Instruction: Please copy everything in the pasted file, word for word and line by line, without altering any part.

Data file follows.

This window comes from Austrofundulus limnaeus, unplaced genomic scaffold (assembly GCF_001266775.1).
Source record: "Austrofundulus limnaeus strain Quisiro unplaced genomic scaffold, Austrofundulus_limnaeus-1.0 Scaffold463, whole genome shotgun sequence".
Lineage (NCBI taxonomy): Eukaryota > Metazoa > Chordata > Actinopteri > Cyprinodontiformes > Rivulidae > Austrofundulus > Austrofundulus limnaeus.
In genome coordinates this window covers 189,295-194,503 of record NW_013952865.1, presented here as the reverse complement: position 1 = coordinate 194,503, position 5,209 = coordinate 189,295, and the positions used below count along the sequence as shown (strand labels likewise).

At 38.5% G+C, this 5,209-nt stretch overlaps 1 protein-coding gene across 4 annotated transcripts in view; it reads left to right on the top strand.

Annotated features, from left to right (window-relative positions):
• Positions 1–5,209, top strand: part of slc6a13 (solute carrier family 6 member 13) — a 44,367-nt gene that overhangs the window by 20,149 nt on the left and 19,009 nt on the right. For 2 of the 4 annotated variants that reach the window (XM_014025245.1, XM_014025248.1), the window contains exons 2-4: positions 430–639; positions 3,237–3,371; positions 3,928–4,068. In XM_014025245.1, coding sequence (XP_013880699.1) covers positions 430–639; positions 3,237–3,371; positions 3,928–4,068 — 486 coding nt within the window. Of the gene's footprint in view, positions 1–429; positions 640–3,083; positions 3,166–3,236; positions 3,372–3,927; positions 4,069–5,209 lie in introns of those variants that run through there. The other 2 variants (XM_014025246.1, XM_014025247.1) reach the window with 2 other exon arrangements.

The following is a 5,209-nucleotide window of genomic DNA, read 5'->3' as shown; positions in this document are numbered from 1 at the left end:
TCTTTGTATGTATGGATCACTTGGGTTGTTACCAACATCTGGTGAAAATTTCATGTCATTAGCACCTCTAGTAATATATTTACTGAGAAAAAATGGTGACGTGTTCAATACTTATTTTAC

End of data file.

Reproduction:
This window comes from Austrofundulus limnaeus, unplaced genomic scaffold (assembly GCF_001266775.1).
Source record: "Austrofundulus limnaeus strain Quisiro unplaced genomic scaffold, Austrofundulus_limnaeus-1.0 Scaffold463, whole genome shotgun sequence".
Lineage (NCBI taxonomy): Eukaryota > Metazoa > Chordata > Actinopteri > Cyprinodontiformes > Rivulidae > Austrofundulus > Austrofundulus limnaeus.
In genome coordinates this window covers 189,295-194,503 of record NW_013952865.1, presented here as the reverse complement: position 1 = coordinate 194,503, position 5,209 = coordinate 189,295, and the positions used below count along the sequence as shown (strand labels likewise).

At 38.5% G+C, this 5,209-nt stretch overlaps 1 protein-coding gene across 4 annotated transcripts in view; it reads left to right on the top strand.

Annotated features, from left to right (window-relative positions):
• Positions 1–5,209, top strand: part of slc6a13 (solute carrier family 6 member 13) — a 44,367-nt gene that overhangs the window by 20,149 nt on the left and 19,009 nt on the right. For 2 of the 4 annotated variants that reach the window (XM_014025245.1, XM_014025248.1), the window contains exons 2-4: positions 430–639; positions 3,237–3,371; positions 3,928–4,068. In XM_014025245.1, coding sequence (XP_013880699.1) covers positions 430–639; positions 3,237–3,371; positions 3,928–4,068 — 486 coding nt within the window. Of the gene's footprint in view, positions 1–429; positions 640–3,083; positions 3,166–3,236; positions 3,372–3,927; positions 4,069–5,209 lie in introns of those variants that run through there. The other 2 variants (XM_014025246.1, XM_014025247.1) reach the window with 2 other exon arrangements.

The following is a 5,209-nucleotide window of genomic DNA, read 5'->3' as shown; positions in this document are numbered from 1 at the left end:
TCTTTGTATGTATGGATCACTTGGGTTGTTACCAACATCTGGTGAAAATTTCATGTCATTAGCACCTCTAGTAATATATTTACTGAGAAAAAATGGTGACGTGTTCAATACTTATTTTAC